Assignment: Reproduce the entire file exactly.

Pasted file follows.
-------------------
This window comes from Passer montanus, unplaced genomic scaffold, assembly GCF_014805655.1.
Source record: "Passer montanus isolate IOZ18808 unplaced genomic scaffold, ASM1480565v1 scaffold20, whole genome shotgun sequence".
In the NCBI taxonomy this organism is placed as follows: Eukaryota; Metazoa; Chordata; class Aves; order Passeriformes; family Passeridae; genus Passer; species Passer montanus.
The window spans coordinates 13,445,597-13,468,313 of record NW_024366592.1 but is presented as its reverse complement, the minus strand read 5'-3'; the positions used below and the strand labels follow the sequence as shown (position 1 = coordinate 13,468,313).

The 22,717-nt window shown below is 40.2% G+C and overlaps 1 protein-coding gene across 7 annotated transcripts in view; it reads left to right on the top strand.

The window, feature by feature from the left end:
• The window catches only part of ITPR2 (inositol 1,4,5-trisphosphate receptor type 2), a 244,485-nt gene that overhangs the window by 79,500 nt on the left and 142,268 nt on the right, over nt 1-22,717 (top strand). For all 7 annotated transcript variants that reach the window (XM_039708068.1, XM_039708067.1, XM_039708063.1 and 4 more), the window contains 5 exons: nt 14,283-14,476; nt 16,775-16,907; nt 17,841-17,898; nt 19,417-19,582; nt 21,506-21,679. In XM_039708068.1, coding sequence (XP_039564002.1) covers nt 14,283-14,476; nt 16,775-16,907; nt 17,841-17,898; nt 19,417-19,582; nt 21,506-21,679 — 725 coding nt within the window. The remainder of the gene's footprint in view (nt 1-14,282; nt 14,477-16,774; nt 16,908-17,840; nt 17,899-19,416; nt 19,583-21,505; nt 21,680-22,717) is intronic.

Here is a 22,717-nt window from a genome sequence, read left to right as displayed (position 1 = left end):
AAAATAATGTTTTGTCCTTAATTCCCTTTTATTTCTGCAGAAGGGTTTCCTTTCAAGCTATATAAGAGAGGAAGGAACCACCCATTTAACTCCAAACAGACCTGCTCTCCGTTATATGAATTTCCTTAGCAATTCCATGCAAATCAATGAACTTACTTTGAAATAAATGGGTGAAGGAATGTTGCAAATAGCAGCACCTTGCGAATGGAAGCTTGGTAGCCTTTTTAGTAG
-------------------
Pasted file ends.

This window comes from Passer montanus, unplaced genomic scaffold, assembly GCF_014805655.1.
Source record: "Passer montanus isolate IOZ18808 unplaced genomic scaffold, ASM1480565v1 scaffold20, whole genome shotgun sequence".
In the NCBI taxonomy this organism is placed as follows: Eukaryota; Metazoa; Chordata; class Aves; order Passeriformes; family Passeridae; genus Passer; species Passer montanus.
The window spans coordinates 13,445,597-13,468,313 of record NW_024366592.1 but is presented as its reverse complement, the minus strand read 5'-3'; the positions used below and the strand labels follow the sequence as shown (position 1 = coordinate 13,468,313).

The 22,717-nt window shown below is 40.2% G+C and overlaps 1 protein-coding gene across 7 annotated transcripts in view; it reads left to right on the top strand.

The window, feature by feature from the left end:
• The window catches only part of ITPR2 (inositol 1,4,5-trisphosphate receptor type 2), a 244,485-nt gene that overhangs the window by 79,500 nt on the left and 142,268 nt on the right, over nt 1-22,717 (top strand). For all 7 annotated transcript variants that reach the window (XM_039708068.1, XM_039708067.1, XM_039708063.1 and 4 more), the window contains 5 exons: nt 14,283-14,476; nt 16,775-16,907; nt 17,841-17,898; nt 19,417-19,582; nt 21,506-21,679. In XM_039708068.1, coding sequence (XP_039564002.1) covers nt 14,283-14,476; nt 16,775-16,907; nt 17,841-17,898; nt 19,417-19,582; nt 21,506-21,679 — 725 coding nt within the window. The remainder of the gene's footprint in view (nt 1-14,282; nt 14,477-16,774; nt 16,908-17,840; nt 17,899-19,416; nt 19,583-21,505; nt 21,680-22,717) is intronic.

Here is a 22,717-nt window from a genome sequence, read left to right as displayed (position 1 = left end):
AAAATAATGTTTTGTCCTTAATTCCCTTTTATTTCTGCAGAAGGGTTTCCTTTCAAGCTATATAAGAGAGGAAGGAACCACCCATTTAACTCCAAACAGACCTGCTCTCCGTTATATGAATTTCCTTAGCAATTCCATGCAAATCAATGAACTTACTTTGAAATAAATGGGTGAAGGAATGTTGCAAATAGCAGCACCTTGCGAATGGAAGCTTGGTAGCCTTTTTAGTAG